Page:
What is known is that when certain mood altering chemicals in the brain become imbalanced, depression results. One of those chemicals, serotonin, helps a person keep calm. The breakthrough that has changed so many lives came with the discovery that the chemical in Prozac, fluoxetine hydrochloride, can hold the brain's chemistry in balance by maintaining the level of serotonin.

Other antidepressants tended to affect many brain chemicals, prompting unwanted side effects such as weight gain, blurred vision, dry mouth, and blood pressure and heart problems. Prozac users suffered none of those problems, though about 20 percent do experience a slight weight loss.

Two other reasons account for the drug's burst of popularity: It is about ten times harder to overdose on Prozac than other antidepressants, and it isn't considered addictive; both factors that make doctors comfortable about prescribing it.

As every "Geraldo" watcher knows, however, the drug has not made its gains without controversy. In 1990, a psychiatric researcher at McLean Hospital in Boston reported that six of his patients on Prozac had suddenly developed intense suicidal fantasies.

Within months of that report, a few other patients complained of experiencing terrible urges to harm themselves while taking the medication.

Since then, more than 100 lawsuits have been filed against Eli Lilly, Prozac' s manufacturer, seeking reparations for violent acts that were allegedly committed by people while under the drug's influence.

The widow of rock star Del Shannon, who killed himself in February 1990, is suing Lilly. So are the families of several men killed when a coworker came in and shot up the printing plant where they worked with an AK-47.

But such incidents have not shaken the confidence psychiatrists and other doctors have developed in Prozac. "People take Prozac because they're depressed," notes UAMS' McMillan. "Sometimes, depressed people kill themselves. It's unfortunate, but you can't blame that on the drug."

So far, juries have tended to agree. Of the 23 criminal cases where lawyers have tried the so-called "Prozac defense," more than half have resulted in convictions, and the others, which were either plea-bargained or dropped, exonerated Prozac.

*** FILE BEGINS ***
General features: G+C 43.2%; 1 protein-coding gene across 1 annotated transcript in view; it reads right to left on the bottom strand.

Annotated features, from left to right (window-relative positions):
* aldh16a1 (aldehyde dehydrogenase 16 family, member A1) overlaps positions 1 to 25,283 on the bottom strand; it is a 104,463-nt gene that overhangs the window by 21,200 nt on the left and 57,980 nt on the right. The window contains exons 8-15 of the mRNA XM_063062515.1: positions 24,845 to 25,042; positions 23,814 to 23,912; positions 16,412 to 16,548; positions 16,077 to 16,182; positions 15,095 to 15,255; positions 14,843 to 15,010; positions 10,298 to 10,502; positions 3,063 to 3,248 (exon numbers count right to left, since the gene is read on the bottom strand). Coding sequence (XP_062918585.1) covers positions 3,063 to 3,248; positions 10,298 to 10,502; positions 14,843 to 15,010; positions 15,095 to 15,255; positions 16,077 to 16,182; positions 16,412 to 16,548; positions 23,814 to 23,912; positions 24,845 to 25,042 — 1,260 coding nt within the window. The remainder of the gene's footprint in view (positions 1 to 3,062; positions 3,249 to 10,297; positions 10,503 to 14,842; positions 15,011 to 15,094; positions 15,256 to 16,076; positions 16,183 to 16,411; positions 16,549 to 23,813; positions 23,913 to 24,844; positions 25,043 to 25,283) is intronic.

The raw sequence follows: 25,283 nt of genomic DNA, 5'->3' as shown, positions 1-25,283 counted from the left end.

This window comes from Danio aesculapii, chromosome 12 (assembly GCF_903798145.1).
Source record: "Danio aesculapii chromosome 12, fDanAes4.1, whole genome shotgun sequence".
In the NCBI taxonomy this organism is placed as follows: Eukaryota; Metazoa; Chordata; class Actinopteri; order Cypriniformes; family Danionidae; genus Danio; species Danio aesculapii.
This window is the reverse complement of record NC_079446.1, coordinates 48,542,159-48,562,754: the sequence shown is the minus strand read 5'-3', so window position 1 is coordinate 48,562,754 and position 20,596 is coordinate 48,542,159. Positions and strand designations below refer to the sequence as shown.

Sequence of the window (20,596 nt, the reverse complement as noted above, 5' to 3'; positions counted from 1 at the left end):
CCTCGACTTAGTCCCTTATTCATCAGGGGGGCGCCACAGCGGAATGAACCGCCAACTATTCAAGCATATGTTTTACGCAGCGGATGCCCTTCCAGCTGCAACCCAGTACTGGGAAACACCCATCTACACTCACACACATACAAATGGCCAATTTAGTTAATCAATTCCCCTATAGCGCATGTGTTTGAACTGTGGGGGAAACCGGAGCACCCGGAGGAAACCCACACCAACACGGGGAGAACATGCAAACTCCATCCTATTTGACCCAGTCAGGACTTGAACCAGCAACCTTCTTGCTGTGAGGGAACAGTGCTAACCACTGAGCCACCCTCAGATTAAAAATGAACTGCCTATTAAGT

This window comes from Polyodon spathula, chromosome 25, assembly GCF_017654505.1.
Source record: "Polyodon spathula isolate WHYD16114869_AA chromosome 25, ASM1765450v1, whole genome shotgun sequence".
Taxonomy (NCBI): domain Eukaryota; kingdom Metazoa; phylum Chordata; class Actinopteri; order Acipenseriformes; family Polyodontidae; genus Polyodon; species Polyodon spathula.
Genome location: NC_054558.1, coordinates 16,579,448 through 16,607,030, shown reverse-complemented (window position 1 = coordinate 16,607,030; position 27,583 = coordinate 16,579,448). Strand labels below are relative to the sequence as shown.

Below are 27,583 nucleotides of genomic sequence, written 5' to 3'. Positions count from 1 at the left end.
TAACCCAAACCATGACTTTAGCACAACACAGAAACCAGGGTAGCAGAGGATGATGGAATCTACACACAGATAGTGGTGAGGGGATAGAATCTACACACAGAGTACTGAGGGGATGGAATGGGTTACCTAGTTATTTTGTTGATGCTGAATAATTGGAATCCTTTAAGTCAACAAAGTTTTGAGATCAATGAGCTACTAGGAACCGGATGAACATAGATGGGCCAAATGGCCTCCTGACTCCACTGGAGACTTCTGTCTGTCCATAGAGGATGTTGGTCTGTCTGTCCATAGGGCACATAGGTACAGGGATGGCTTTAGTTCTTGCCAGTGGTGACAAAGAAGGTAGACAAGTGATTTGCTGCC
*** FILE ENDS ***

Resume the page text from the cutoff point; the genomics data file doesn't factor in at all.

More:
Similarly, in civil court, of the nearly 100 civil suits against Eli Lilly, 11 have been dismissed thus far, and none has been decided against the company.

Medical experts testified that as much as 6 percent of the population in any year may be afflicted with moderate to severe depression; that women are twice as likely to be depressed as men; and that depressed people who are left untreated face a one-in-six risk of suicide. No wonder, in the face of such misery, doctors have responded so overwhelmingly to the magic of a small, once-a-day capsule that can alleviate that depression in almost 80 percent of the patients taking it.

Despite such testimony, the flurry of bad publicity about Prozac was sure to tempt competitors, and in March, one stepped into the market. In the past two months, representatives of Pfizer have handed out thousands of samples of Zoloft, or sertraline hydrochloride, to Arkansas psychiatrists, general practitioners, internists, gynecologists, and every other type of doctor who might conceivably prescribe it.

A Pfizer spokesman in New York said that Zoloft sales so far have amounted to about $20 million. That's just drop in the depression-market bucket — Prozac's sales last year were estimated at $900 million — but the upstart's future seems virtually assured.

Owings, at Charter, sees the stigma that has attached to Prozac, however unwarranted, as Zoloft's big advantage. "It's not clear that there' s any particular advantage of Zoloft," he says, "but my guess is that it will be an enormous success; it offers all of the benefits, and it's not Prozac."